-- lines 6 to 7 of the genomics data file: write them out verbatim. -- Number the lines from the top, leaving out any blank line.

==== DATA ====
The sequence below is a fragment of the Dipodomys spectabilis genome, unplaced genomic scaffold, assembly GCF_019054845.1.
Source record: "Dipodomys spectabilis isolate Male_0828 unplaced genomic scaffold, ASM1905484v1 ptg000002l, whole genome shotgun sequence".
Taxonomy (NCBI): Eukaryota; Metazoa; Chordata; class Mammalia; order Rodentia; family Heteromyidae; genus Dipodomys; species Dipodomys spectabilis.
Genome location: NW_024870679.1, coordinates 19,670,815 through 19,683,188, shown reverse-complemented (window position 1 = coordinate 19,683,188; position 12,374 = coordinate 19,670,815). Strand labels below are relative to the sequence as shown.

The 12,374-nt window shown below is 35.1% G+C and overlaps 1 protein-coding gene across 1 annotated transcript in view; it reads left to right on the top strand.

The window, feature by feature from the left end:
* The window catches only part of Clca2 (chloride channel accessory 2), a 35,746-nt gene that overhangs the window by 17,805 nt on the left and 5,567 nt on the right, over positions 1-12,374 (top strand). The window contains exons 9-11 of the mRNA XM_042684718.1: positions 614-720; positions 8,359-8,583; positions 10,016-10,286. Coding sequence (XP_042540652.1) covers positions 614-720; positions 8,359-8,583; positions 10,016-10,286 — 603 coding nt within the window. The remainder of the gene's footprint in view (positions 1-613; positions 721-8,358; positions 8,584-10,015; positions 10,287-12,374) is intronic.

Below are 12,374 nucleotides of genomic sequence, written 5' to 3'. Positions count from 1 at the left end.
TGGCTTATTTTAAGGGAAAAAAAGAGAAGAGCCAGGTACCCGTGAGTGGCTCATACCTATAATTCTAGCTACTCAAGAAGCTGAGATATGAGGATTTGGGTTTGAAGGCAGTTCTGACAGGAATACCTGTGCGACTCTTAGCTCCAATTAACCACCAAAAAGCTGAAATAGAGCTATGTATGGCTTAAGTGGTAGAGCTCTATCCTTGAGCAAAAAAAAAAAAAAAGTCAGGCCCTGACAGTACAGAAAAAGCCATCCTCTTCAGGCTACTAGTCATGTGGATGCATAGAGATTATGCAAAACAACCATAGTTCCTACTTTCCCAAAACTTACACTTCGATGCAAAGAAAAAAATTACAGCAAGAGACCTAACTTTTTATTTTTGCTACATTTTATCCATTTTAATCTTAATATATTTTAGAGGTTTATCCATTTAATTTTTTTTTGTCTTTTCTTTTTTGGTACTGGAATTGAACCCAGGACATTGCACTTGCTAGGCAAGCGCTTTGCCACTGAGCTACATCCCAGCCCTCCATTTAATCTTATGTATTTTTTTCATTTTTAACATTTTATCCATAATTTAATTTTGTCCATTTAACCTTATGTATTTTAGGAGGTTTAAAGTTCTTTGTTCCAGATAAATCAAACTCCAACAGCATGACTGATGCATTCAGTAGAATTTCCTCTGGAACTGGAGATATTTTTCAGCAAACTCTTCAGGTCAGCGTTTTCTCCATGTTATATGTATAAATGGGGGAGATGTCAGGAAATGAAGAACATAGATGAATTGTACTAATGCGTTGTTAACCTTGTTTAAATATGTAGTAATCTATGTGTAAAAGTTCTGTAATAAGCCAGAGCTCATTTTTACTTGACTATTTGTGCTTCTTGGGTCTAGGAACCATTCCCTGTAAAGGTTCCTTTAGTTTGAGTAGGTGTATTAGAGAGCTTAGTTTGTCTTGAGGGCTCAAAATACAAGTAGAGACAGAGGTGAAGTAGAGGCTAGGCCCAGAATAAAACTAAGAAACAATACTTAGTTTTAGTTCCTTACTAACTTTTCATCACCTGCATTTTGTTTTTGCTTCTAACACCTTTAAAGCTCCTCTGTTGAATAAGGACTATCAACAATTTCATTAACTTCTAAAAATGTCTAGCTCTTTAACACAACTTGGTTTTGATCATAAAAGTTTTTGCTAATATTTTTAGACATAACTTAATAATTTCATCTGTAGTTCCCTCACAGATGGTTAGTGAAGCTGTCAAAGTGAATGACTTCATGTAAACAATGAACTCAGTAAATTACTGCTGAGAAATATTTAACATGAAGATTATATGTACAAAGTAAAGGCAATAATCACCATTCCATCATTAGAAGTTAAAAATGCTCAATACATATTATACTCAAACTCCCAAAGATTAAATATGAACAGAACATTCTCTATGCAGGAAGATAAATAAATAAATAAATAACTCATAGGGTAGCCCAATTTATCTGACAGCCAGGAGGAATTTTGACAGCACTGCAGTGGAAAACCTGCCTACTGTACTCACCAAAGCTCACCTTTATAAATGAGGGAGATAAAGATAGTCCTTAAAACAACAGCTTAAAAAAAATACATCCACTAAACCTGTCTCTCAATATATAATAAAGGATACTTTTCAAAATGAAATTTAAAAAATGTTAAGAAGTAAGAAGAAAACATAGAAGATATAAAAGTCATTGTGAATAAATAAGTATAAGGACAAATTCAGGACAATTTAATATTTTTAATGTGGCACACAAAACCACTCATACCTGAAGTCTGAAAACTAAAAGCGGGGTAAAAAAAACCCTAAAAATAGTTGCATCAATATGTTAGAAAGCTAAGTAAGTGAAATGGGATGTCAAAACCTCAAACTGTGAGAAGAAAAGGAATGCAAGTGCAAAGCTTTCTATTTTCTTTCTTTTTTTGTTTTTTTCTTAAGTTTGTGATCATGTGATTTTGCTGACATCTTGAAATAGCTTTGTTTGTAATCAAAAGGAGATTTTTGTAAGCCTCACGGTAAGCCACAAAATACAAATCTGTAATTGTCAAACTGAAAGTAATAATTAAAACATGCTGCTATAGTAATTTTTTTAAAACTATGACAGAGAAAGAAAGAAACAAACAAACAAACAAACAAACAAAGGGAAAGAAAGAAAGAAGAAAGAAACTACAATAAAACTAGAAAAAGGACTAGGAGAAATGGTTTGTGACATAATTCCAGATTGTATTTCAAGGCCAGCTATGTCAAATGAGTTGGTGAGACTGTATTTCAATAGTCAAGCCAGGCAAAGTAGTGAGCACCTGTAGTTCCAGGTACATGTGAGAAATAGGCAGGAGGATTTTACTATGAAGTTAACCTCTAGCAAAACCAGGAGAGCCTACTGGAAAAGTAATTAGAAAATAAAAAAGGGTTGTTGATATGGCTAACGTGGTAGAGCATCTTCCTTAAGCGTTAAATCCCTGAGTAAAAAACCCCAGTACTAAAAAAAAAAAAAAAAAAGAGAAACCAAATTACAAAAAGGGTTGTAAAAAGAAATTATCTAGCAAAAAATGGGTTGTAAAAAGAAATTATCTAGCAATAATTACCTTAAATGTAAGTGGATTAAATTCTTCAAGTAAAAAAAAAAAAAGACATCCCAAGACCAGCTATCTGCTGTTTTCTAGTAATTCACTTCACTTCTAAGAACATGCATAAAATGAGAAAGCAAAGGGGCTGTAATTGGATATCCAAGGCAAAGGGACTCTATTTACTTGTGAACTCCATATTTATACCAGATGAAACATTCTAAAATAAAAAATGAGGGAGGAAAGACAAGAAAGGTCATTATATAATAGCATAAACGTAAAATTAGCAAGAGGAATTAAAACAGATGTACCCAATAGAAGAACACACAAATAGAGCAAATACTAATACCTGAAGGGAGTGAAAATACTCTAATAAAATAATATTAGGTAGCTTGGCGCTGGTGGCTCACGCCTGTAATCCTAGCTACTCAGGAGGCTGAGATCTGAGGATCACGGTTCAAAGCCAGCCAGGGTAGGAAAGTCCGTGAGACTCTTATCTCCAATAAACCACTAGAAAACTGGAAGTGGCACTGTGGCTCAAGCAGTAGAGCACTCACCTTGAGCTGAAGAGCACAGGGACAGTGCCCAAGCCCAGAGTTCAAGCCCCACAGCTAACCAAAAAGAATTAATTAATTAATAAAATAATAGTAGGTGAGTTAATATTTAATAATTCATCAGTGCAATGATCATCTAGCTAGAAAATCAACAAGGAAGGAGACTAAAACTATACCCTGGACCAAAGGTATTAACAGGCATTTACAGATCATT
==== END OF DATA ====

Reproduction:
The window, feature by feature from the left end:
* The window catches only part of Clca2 (chloride channel accessory 2), a 35,746-nt gene that overhangs the window by 17,805 nt on the left and 5,567 nt on the right, over positions 1-12,374 (top strand). The window contains exons 9-11 of the mRNA XM_042684718.1: positions 614-720; positions 8,359-8,583; positions 10,016-10,286. Coding sequence (XP_042540652.1) covers positions 614-720; positions 8,359-8,583; positions 10,016-10,286 — 603 coding nt within the window. The remainder of the gene's footprint in view (positions 1-613; positions 721-8,358; positions 8,584-10,015; positions 10,287-12,374) is intronic.